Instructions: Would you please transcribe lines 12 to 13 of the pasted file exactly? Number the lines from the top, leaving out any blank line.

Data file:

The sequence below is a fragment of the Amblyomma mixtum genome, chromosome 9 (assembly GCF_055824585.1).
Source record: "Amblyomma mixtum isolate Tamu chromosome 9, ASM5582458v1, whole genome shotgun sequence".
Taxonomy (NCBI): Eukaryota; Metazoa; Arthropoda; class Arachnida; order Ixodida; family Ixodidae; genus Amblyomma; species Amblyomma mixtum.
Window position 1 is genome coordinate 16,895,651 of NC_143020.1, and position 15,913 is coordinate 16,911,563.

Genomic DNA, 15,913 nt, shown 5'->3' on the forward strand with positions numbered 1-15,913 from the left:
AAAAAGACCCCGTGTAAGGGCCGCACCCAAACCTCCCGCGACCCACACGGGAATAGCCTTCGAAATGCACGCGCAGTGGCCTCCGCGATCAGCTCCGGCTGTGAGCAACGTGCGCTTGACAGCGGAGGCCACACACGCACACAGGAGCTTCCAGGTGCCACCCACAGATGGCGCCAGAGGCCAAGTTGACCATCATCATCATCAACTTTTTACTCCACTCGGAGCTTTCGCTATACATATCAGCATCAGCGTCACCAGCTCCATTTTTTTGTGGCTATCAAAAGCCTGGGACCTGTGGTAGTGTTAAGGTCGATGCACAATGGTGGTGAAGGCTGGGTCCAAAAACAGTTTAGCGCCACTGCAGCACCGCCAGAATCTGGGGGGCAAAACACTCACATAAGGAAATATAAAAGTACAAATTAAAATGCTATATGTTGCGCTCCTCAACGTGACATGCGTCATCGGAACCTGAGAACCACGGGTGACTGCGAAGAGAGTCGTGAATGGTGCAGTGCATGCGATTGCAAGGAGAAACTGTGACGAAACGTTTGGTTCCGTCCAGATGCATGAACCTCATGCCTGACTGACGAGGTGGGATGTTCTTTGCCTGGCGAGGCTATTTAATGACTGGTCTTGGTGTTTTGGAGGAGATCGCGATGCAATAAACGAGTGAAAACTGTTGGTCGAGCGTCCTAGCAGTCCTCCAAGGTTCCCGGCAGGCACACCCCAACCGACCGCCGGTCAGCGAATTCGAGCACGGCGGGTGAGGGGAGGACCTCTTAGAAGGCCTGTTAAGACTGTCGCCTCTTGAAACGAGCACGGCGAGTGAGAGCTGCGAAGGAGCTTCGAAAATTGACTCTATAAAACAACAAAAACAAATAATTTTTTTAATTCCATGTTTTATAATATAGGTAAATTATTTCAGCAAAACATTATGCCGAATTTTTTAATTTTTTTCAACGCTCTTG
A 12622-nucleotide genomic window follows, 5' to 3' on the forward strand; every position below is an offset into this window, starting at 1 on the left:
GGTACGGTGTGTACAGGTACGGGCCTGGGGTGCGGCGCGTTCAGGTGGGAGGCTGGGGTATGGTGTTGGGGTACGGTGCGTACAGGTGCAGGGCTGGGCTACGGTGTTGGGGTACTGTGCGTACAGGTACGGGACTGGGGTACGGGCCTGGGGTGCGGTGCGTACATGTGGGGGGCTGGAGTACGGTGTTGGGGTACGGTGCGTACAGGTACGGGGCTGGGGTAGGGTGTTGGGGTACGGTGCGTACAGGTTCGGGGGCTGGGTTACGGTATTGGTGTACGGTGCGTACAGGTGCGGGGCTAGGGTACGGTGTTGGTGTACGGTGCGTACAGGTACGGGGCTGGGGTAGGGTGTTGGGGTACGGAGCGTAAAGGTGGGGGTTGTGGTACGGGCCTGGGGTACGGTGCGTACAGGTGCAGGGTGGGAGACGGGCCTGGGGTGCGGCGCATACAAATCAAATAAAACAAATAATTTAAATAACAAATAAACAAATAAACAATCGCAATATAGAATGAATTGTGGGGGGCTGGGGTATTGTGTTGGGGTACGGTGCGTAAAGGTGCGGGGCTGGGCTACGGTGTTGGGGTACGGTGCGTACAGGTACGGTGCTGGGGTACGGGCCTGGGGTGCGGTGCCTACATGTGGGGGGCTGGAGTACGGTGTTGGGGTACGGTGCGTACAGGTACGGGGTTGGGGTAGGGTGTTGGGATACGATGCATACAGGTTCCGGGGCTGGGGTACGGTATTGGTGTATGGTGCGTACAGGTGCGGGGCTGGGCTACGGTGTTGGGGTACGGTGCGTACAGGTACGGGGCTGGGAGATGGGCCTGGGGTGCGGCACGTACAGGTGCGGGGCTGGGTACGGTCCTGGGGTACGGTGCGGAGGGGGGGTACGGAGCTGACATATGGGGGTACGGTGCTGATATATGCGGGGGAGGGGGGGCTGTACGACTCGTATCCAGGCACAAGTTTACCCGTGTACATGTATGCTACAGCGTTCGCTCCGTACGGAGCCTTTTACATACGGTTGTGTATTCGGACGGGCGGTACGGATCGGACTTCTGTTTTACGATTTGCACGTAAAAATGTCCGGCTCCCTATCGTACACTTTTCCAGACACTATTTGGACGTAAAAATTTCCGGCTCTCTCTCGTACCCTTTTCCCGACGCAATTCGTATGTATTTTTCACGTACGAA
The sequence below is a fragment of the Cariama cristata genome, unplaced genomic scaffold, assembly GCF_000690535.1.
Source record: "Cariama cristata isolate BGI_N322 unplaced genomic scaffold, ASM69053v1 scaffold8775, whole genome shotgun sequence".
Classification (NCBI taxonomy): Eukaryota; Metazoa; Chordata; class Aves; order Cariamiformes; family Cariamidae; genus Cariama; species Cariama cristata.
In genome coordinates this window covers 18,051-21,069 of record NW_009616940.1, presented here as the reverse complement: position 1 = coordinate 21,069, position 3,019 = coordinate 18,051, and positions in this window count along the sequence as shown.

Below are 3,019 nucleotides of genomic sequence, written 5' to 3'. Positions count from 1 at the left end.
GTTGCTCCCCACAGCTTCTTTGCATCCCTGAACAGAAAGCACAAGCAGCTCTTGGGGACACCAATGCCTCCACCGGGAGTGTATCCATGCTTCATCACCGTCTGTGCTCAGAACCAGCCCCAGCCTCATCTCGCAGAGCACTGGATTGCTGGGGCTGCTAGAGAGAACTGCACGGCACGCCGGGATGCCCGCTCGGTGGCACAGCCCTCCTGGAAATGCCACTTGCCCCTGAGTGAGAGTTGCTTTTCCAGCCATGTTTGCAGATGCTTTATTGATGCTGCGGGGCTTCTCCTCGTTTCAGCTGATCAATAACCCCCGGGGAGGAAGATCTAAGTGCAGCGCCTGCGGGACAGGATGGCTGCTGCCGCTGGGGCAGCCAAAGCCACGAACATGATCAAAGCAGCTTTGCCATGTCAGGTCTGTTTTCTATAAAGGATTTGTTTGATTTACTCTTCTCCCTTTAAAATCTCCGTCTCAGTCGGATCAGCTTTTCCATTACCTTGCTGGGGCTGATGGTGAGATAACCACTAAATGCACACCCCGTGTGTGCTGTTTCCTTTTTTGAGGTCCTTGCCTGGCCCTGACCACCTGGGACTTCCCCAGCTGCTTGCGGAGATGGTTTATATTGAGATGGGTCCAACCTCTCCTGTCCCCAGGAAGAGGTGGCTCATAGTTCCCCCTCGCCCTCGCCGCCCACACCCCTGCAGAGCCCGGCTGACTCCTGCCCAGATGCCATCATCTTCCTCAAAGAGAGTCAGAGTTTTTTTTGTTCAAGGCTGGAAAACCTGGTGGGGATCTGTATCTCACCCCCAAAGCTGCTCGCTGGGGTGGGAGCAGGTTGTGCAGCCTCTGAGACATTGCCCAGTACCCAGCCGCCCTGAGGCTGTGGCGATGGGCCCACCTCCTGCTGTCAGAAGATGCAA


In genome coordinates this window covers 18,051-21,069 of record NW_009616940.1, presented here as the reverse complement: position 1 = coordinate 21,069, position 3,019 = coordinate 18,051, and positions in this window count along the sequence as shown.

Below are 3,019 nucleotides of genomic sequence, written 5' to 3'. Positions count from 1 at the left end.